11, 12. The court's conclusion is supported by an analogy to Tax Court Rule (TCR) 54, which provides for dismissal when a plaintiff fails to prosecute or fails to comply with a court rule or order. That rule is based on Oregon Rule of Civil Procedure (ORCP) 54, and the standard of review for dismissals under ORCP 54 is well-established as abuse of discretion. See Johnson v. Eugene Emergency Physicians, P.C., 159 Or App 167, 170, 974 P2d 803 (1999) ("review of the court's ruling under ORCP 54 B is for abuse of discretion.") (citing Lambert v. American Dream Homes Corp., 148 Or App 371, 375, 939 P2d 661 (1997)). Because the instant case was dismissed by the magistrate pursuant to the procedures of the Magistrate Division, the court will conduct a de novo review of the magistrate's decision that is confined to the inquiry of whether the magistrate abused her discretion in so dismissing taxpayers' appeal.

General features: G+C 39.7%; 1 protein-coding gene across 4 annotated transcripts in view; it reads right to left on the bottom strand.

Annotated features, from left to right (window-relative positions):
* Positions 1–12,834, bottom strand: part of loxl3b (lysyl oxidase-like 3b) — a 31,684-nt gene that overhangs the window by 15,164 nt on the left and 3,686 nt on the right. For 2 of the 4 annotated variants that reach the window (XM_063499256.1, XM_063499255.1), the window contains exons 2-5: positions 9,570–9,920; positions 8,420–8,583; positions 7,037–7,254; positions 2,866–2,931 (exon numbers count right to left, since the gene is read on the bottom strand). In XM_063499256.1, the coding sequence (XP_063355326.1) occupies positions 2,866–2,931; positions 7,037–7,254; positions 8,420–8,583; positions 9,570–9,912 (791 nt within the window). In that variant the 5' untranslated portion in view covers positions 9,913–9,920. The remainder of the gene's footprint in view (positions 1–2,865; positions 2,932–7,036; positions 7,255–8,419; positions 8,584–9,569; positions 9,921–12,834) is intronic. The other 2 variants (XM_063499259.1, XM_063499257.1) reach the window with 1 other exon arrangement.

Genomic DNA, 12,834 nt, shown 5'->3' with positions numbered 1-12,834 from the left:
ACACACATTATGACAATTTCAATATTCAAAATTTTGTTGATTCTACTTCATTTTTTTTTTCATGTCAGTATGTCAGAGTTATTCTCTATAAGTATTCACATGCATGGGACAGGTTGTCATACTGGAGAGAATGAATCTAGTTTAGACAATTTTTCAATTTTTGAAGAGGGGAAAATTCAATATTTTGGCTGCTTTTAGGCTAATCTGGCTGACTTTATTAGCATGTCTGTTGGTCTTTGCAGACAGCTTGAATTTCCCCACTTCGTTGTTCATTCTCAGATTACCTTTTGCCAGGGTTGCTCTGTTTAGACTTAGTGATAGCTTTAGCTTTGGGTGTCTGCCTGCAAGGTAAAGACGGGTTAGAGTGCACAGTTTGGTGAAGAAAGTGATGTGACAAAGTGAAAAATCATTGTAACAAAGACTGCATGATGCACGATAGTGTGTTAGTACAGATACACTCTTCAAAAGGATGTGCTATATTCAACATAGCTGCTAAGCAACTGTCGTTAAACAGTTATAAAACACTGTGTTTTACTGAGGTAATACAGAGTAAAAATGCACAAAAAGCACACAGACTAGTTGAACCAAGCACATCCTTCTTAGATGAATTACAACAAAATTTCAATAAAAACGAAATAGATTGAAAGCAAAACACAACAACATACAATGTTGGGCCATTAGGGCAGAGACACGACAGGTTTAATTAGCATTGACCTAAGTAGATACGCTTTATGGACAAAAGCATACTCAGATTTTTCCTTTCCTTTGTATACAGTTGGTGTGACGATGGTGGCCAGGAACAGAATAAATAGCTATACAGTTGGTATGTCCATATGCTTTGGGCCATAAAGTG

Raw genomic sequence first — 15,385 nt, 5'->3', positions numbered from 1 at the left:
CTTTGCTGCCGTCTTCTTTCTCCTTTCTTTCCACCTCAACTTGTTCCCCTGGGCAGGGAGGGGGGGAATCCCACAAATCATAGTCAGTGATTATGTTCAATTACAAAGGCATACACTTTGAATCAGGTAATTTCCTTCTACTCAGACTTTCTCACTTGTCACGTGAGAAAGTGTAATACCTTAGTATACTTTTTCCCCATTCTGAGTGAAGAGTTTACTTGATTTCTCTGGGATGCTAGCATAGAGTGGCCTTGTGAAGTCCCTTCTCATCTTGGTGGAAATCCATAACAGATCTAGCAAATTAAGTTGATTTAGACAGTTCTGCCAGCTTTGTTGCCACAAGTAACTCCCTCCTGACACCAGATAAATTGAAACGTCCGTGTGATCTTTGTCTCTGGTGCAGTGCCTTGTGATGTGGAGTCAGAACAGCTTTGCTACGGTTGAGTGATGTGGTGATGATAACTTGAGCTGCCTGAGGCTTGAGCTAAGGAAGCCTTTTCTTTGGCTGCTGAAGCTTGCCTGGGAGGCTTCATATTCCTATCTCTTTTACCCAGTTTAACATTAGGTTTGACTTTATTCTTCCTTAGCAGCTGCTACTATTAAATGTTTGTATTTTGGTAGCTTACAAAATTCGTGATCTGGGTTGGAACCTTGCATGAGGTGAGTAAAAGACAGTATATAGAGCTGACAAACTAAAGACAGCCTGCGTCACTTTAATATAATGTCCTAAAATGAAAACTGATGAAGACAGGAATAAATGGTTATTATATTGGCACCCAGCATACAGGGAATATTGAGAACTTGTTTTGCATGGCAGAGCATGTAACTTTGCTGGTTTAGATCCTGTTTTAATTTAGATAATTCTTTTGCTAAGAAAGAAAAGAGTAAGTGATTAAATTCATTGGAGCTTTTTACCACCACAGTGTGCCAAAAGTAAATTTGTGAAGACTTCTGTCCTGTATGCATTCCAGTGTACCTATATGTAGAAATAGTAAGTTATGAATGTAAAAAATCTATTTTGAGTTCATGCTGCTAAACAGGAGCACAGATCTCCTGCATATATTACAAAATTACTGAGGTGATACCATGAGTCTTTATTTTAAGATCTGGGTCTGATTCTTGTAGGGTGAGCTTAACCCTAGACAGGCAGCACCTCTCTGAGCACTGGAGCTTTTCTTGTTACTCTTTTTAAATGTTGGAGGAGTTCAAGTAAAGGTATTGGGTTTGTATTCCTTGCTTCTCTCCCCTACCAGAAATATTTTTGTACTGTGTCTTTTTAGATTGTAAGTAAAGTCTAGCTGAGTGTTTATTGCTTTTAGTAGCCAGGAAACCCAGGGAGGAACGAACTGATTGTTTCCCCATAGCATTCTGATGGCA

B. Dismissal of taxpayers' case in the Magistrate Division

13. Taxpayers' appeal was dismissed for lack of prosecution. The Magistrate Division has no rule expressly addressing lack of prosecution; however, Tax Court Rule-Magistrate Division (TCR-MD) 20 states:

"The court may enforce any decision, order, or judgment directing a party to perform a specific act by imposing sanctions on the party refusing or neglecting to comply. Sanctions may include those for contempt as authorized by statute."